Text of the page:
In the West Bank, ISM works closely with the residents of Bil’in village, who over six years have built a nonviolent resistance movement opposing Israel’s “Apartheid Wall” and land confiscations. The village won an historic victory recently when the Israeli army finally moved a section of the wall, liberating some land previously sequestered for settlements. ISM also actively supports protests in the villages of Nil’in, Beit Ommar, Nabi Saleh and Kufr Qaddoum against the wall and the settlements.
As September approaches and the possibility of a vote on Palestinian statehood at the United Nations draws closer, Palestinian civil society has called for mass nonviolent protests against the Occupation. With help from the Muste Institute’s sponsorship, ISM will be there to support these demonstrations and to continue our nonviolent work for Palestinian freedom. For more information: palsolidarity.org/.
The Muste Institute’s International Nonviolence Training Fund (INTF) makes grants for nonviolence trainings outside the U.S. or in indigenous communities within the U.S. The next deadline is December 2, 2011. Guidelines and application forms are on our website at www.ajmuste.org/ guidintf.htm. Between July 2010 and June 2011, the INTF made the following seven grants totaling $17,061:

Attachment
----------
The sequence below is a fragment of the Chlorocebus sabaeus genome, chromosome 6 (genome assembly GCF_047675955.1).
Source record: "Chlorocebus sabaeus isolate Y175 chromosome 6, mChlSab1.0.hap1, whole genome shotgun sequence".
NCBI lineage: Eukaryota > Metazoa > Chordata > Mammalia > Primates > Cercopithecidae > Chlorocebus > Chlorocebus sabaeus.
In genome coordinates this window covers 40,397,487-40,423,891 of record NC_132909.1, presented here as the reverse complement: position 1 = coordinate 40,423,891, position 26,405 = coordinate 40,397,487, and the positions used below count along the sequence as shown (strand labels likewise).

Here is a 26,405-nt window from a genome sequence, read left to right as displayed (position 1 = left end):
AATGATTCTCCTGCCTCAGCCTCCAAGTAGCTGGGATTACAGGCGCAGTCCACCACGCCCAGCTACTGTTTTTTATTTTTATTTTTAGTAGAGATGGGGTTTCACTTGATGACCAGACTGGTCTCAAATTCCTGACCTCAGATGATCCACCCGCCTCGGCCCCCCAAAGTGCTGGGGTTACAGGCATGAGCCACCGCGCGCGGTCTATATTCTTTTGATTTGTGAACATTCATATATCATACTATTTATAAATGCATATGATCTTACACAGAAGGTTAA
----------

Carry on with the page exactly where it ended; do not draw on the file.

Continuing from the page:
Amani Communities Africa, Nairobi, Kenya: $2,000 in April 2011 for a training with 20 youth performing artists from the Kibera, Mukuru and Mathare informal settlements in Nairobi County, equipping them with knowledge about and skills in nonviolence and gender issues for the purpose of replicating the training throughout their communities using art as a medium. www.acafrica.org
Arab Educational Institute (AEIOpen Windows), Bethlehem, Palestine: $2,900 in June 2011 for a training with women at the Sumud Story House to help them prepare for an open air art installation (Wall Museum) challenging the Israeli Wall around Rachel’s Tomb in the north of Bethlehem. Sumud means resilience in Arabic. www.aeicenter.org